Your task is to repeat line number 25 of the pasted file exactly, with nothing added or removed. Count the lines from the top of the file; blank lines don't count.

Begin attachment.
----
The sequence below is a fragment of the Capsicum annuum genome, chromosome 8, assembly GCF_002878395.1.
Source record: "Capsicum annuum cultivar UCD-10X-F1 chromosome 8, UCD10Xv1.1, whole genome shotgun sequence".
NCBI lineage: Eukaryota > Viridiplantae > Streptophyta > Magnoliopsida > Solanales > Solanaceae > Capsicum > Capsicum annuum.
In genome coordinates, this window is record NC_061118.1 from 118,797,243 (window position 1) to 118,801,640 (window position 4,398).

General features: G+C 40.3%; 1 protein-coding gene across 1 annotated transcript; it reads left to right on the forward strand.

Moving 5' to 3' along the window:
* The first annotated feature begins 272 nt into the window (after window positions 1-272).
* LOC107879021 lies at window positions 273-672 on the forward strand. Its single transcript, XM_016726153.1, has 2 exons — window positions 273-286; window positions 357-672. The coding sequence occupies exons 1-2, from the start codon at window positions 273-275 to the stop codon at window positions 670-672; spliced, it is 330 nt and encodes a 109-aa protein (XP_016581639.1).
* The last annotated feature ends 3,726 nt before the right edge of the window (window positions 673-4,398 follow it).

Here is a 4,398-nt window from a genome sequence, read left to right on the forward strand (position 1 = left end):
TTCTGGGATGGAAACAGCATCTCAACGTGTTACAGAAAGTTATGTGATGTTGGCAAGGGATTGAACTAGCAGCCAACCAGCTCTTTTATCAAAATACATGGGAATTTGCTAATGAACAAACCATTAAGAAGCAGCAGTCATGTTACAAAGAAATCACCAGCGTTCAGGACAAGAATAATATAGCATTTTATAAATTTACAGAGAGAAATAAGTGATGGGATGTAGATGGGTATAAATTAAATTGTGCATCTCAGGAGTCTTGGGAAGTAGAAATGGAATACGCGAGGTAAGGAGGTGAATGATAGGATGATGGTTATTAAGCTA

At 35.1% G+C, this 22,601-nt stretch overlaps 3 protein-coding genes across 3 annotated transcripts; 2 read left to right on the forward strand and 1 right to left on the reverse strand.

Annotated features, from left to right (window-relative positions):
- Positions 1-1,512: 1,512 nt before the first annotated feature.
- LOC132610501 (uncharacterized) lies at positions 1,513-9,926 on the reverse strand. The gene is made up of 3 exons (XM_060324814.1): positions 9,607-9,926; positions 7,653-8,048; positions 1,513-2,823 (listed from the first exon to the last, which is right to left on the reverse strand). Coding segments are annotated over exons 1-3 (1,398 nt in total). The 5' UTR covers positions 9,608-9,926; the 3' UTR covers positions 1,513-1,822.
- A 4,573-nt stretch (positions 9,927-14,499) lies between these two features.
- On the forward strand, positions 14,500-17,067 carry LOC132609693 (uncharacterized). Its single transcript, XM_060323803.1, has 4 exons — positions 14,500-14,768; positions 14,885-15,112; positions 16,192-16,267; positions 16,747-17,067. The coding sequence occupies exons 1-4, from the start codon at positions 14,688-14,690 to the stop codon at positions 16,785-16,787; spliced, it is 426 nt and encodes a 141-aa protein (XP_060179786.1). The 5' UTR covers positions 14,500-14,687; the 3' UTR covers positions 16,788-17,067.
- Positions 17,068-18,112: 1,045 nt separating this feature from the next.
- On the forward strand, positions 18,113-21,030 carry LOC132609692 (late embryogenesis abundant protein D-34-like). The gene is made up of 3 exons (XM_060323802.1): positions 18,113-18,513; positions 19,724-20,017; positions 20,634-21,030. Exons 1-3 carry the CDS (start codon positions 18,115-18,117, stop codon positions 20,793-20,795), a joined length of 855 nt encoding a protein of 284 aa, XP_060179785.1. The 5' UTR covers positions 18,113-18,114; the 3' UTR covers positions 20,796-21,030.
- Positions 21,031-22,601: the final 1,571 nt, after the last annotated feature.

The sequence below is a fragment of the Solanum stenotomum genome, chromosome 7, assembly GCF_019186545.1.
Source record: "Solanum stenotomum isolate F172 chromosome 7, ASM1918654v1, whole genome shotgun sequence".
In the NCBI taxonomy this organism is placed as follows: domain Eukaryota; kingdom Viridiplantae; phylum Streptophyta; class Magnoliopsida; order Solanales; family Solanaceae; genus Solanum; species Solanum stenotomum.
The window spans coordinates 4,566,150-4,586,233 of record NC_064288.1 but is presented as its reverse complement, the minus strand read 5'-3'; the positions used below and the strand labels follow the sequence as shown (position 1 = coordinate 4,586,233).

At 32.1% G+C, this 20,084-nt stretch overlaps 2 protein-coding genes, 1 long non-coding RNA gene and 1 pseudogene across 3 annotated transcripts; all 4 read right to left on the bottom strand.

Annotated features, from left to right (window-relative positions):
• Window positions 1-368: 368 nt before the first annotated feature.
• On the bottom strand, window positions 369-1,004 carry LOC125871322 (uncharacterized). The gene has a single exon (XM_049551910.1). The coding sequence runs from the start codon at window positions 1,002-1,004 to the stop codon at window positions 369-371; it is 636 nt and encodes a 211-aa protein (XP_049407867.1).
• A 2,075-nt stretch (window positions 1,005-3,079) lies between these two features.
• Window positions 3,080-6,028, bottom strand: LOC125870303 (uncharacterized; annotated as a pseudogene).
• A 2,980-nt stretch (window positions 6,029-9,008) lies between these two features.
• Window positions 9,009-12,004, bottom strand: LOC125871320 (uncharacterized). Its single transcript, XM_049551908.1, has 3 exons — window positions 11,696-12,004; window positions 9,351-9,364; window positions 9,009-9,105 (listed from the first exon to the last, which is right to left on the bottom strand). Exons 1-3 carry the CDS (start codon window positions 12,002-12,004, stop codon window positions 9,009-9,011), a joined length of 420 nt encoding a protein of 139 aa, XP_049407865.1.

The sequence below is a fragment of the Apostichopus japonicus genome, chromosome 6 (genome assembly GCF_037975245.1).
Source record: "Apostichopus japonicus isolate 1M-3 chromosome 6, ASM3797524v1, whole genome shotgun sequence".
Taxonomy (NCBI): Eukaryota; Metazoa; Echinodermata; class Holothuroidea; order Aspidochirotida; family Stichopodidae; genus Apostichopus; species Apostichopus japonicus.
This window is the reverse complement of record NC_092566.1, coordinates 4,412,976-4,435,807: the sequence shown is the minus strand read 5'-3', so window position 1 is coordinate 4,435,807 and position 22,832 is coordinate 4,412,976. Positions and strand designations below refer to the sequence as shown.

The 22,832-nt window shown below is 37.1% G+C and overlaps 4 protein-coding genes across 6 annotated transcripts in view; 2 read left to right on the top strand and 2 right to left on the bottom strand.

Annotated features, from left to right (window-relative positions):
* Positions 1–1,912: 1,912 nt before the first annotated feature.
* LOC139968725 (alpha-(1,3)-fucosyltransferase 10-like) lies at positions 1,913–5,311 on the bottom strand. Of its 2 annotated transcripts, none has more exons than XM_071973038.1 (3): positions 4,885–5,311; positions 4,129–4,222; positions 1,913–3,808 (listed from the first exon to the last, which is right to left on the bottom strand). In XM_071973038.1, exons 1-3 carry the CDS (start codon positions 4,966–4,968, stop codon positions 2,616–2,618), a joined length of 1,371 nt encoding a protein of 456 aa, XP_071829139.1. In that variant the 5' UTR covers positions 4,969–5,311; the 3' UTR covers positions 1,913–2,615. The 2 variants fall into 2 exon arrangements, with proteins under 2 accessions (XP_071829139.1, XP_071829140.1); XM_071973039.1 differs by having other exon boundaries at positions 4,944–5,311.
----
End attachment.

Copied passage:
At 32.1% G+C, this 20,084-nt stretch overlaps 2 protein-coding genes, 1 long non-coding RNA gene and 1 pseudogene across 3 annotated transcripts; all 4 read right to left on the bottom strand.